John Fetterman is totally running for Pennsylvania lieutenant governor … right?

Why else would the Braddock mayor host a meet-and-greet in Philly?

Braddock Mayor John Fetterman campaigning for Hillary Clinton at the University of Pittsburgh.

Braddock Mayor John Fetterman campaigning for Hillary Clinton at the University of Pittsburgh.

Jasmine Goldband / The Incline

It’s been rumored for months that one-time U.S. Senate candidate John Fetterman was again setting his sights beyond Braddock, the steel town-turned-urban renewal test lab where he’s been mayor since 2005.

And while Fetterman has yet to publicly confirm the speculation, campaign-style meet-and-greets announced via his Facebook page over the weekend may have done it for him.

Those events are slated for Braddock on Tuesday and Philadelphia on Wednesday. The latter, in particular, lends credence to the theory that Fetterman is again looking outward as he seeks a larger platform for his brand of liberal populism.

Fetterman meet-and-greet
Screenshot via Facebook

As recently as August, Fetterman, a Democrat, told KDKA-TV that he was contemplating a run to replace Pennsylvania Lt. Gov. Mike Stack, a scandal-plagued second-in-command to Gov. Tom Wolf, also a Democrat. But Fetterman has remained publicly noncommittal since then.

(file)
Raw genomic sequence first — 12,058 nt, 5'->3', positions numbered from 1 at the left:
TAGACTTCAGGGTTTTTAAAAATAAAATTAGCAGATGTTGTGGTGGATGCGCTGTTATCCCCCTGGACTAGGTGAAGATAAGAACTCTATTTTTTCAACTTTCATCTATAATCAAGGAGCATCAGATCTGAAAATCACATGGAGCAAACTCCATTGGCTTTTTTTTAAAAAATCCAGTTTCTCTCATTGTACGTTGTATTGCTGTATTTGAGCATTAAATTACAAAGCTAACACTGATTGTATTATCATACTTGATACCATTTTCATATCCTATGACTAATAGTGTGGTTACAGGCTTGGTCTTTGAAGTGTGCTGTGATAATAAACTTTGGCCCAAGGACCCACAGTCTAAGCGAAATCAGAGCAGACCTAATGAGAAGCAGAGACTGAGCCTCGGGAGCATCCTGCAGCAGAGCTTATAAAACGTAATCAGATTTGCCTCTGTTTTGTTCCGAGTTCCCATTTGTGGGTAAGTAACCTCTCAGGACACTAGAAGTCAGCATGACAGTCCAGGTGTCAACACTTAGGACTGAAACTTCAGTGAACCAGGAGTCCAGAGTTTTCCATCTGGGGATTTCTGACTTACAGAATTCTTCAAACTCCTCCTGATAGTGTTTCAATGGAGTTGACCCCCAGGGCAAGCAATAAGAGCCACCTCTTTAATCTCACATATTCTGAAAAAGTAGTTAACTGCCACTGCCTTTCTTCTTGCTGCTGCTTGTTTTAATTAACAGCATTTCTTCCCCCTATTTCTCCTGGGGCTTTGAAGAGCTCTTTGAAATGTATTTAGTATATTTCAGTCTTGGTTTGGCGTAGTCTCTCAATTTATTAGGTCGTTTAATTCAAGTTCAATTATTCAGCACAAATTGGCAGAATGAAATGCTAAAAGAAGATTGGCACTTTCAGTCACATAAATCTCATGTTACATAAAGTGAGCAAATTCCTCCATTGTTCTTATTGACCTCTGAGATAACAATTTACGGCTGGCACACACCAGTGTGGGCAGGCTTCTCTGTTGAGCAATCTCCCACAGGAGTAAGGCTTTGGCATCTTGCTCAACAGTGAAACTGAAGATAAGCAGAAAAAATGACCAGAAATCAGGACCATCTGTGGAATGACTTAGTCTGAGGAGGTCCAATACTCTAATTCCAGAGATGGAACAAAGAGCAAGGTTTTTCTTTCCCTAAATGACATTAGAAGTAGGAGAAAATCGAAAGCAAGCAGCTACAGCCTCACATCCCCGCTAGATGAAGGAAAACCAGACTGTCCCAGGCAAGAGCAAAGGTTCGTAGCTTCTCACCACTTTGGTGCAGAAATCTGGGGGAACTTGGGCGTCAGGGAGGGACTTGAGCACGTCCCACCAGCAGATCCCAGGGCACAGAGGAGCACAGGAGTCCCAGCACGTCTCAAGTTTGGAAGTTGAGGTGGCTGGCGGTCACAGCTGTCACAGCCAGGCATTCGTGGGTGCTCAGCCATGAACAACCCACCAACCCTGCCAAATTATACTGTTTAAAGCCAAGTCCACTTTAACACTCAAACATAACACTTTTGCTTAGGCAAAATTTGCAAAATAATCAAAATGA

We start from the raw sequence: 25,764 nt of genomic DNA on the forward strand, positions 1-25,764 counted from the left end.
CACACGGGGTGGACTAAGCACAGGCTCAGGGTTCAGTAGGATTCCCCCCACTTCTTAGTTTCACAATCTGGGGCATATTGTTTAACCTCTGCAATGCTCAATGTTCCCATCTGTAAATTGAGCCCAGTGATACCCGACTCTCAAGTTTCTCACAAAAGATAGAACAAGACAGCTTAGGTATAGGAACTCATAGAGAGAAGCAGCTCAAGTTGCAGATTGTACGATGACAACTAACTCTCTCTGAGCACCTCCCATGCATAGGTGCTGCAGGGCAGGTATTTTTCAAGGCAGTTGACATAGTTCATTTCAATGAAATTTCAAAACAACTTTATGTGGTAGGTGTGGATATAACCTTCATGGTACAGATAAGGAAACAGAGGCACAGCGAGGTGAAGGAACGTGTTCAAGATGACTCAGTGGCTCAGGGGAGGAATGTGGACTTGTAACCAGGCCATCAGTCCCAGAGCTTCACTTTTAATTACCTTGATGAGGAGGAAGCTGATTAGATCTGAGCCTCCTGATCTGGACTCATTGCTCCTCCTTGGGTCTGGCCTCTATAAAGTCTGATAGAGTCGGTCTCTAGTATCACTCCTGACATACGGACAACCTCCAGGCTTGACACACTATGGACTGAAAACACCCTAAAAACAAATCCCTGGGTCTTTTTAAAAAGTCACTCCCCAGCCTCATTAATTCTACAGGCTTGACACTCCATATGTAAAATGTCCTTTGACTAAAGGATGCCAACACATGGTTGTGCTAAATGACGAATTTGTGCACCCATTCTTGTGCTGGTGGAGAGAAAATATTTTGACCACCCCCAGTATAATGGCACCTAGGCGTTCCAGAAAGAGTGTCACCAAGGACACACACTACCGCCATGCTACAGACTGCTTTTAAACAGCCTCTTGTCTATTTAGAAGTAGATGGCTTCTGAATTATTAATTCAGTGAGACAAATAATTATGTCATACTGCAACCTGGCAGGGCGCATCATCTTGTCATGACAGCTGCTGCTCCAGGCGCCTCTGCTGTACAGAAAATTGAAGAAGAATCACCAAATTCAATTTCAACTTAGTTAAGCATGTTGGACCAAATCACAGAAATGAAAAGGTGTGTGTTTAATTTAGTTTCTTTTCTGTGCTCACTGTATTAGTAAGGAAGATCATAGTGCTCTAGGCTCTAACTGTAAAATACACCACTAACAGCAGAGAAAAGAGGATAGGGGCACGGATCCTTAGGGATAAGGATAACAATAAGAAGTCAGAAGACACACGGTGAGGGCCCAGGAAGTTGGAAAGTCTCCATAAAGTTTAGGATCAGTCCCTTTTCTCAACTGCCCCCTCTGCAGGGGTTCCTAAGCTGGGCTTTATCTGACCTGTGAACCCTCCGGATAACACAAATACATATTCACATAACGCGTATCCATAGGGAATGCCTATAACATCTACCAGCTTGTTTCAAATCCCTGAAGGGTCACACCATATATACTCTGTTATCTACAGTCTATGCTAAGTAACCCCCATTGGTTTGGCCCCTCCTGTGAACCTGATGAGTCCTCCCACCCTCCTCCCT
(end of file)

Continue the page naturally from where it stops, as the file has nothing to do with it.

Other rumors dating back to 2016 indicated that Fetterman was being considered for the role by Democratic power brokers looking to oust Stack as his relationship with Wolf soured.

Former Gov. Ed Rendell told City & State in August, “John is the archetype of a Trump-Democratic voter — except that he has a master’s from Harvard. We should be using candidates like John in Pennsylvania all the time.”

Rendell added at the time, “I love John Fetterman. Of course, only Gov. Wolf can choose who to back for lieutenant governor.”

The governor’s office has so far declined to comment.

State Democrats will hold their endorsement convention at the beginning of February. In Pennsylvania, candidates for lieutenant governor and governor run separately in party primaries and together in the general election.